With eye to end session, Daudt lowers tax target

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Republican House Speaker Kurt Daudt told reporters Wednesday that a compromise on taxes with DFL Gov. Mark Dayton and Senate Democrats would require a cut of at least $1.1 billion.

That's less than the $2 billion cut passed by House Republicans but significantly more than Democrats have proposed.

Daudt said an overall budget agreement with Dayton and Senate Democrats has to be “probably somewhere in the middle,” and he warned that if they don't meet him halfway, “we’re probably going to be here past the end of session.”

“Are we going to spend it all or are we going to tell Minnesotans that we’re not going to collect too much money from them?” Daudt said. “That’s the question that we have to come to some agreement on in the next two weeks.”

Dayton and Senate Democrats are proposing a much smaller tax cut and higher spending on health and human services programs, higher education, schools and early childhood education than House Republicans.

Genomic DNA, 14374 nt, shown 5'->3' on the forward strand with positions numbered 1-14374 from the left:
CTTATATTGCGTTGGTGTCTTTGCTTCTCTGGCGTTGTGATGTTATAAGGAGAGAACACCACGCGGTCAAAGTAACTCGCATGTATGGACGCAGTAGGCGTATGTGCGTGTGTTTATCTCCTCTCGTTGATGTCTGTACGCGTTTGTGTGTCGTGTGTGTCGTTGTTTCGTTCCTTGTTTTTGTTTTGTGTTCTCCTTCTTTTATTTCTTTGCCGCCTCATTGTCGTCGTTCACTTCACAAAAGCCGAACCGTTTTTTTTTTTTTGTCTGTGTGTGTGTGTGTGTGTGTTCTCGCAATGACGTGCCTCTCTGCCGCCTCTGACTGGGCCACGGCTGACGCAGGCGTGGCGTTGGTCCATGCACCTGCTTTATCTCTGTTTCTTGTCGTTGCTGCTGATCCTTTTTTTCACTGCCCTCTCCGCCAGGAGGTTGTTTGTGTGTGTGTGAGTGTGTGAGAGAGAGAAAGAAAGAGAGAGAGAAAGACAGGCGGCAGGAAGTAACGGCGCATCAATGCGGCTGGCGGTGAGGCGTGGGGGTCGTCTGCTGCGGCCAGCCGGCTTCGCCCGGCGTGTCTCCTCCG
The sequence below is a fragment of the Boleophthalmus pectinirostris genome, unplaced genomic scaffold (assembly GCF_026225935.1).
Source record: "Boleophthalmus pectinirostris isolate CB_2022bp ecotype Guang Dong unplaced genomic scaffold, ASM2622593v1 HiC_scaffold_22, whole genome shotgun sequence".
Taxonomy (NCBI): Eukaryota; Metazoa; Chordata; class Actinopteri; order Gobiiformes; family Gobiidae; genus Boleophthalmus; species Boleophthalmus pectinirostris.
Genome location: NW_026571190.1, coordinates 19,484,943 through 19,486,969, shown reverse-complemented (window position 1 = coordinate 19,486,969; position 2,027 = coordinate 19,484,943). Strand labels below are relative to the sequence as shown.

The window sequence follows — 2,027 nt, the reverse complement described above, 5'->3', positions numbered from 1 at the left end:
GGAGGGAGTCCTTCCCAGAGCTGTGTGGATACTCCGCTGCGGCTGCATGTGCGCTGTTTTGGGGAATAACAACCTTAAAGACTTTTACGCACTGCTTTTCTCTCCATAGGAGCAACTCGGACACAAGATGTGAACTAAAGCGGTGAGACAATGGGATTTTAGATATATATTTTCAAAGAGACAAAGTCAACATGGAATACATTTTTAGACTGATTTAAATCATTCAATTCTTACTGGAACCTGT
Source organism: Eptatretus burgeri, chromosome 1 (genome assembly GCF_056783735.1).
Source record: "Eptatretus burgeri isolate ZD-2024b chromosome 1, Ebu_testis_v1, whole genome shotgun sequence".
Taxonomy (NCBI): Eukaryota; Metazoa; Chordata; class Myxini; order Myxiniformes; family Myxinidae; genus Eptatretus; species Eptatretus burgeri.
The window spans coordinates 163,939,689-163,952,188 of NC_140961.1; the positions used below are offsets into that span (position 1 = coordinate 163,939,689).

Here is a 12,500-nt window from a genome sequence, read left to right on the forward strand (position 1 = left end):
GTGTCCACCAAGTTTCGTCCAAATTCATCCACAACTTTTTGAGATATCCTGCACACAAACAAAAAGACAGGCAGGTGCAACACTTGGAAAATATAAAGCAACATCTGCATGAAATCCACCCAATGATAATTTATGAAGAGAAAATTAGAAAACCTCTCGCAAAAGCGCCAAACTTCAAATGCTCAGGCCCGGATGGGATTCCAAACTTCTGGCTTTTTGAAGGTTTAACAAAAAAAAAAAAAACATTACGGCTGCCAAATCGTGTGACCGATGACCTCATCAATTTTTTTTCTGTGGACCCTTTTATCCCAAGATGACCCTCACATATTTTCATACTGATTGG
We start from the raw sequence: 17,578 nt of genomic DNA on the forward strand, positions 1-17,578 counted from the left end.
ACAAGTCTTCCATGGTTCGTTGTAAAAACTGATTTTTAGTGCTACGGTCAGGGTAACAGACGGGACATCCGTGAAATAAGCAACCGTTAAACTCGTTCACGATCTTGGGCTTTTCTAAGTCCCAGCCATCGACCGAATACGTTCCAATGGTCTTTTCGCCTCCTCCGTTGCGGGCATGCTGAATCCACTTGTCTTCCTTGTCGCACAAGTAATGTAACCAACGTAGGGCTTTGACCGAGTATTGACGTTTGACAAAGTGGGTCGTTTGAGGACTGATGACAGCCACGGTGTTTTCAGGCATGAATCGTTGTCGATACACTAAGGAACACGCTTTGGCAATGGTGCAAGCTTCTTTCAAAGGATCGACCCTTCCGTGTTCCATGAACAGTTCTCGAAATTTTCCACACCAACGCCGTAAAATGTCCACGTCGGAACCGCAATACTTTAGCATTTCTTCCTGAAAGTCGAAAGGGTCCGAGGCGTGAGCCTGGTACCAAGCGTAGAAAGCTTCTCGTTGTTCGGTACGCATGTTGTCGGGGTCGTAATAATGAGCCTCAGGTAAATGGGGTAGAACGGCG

Dayton said he didn’t want to talk specific budget numbers with reporters, but he again suggested his top priority is spending more money on schools, clean water and other programs.

“Ask people in Minnesota do you want $250 for your family, $20 a month for two years, or do you want safe, clean drinking water? I think people will opt for the latter,” he said.

Dayton is scheduled to meet with Daudt and other Republicans Thursday. He said he’s not worried about reaching a deal yet because lawmakers have traditionally waited until the last second to compromise. But he said he’s worried that neither side is ready to cut a deal.

“I’m concerned because of the distance that we’re apart and wondering whether the will is there to get it resolved,” he said.

Daudt and DFL Senate Majority Leader Tom Bakk are scheduled to join Dayton at Saturday’s fishing opener. The three of them will be together in Dayton’s boat on Lake Vermilion.

So they could cut a deal on the boat or cut bait on negotiations.

To avoid a special session they have to pass a budget before the constitutional deadline to adjourn on May 18.

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